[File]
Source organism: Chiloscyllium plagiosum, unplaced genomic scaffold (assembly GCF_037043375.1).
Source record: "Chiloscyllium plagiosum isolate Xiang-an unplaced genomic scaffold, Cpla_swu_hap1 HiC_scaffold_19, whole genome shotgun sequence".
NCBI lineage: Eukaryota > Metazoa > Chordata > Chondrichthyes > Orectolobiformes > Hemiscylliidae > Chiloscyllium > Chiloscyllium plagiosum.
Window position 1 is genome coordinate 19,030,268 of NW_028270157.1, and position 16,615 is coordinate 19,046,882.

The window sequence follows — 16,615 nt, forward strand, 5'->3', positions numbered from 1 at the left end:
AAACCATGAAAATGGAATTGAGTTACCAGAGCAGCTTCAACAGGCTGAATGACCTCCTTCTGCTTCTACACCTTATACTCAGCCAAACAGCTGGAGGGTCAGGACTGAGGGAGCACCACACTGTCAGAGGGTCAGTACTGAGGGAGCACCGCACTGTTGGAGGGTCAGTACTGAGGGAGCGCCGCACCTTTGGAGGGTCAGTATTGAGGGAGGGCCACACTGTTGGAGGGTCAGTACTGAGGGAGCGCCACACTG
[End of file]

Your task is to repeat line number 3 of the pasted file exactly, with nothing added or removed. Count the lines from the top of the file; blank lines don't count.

NCBI lineage: Eukaryota > Metazoa > Chordata > Chondrichthyes > Orectolobiformes > Hemiscylliidae > Chiloscyllium > Chiloscyllium plagiosum.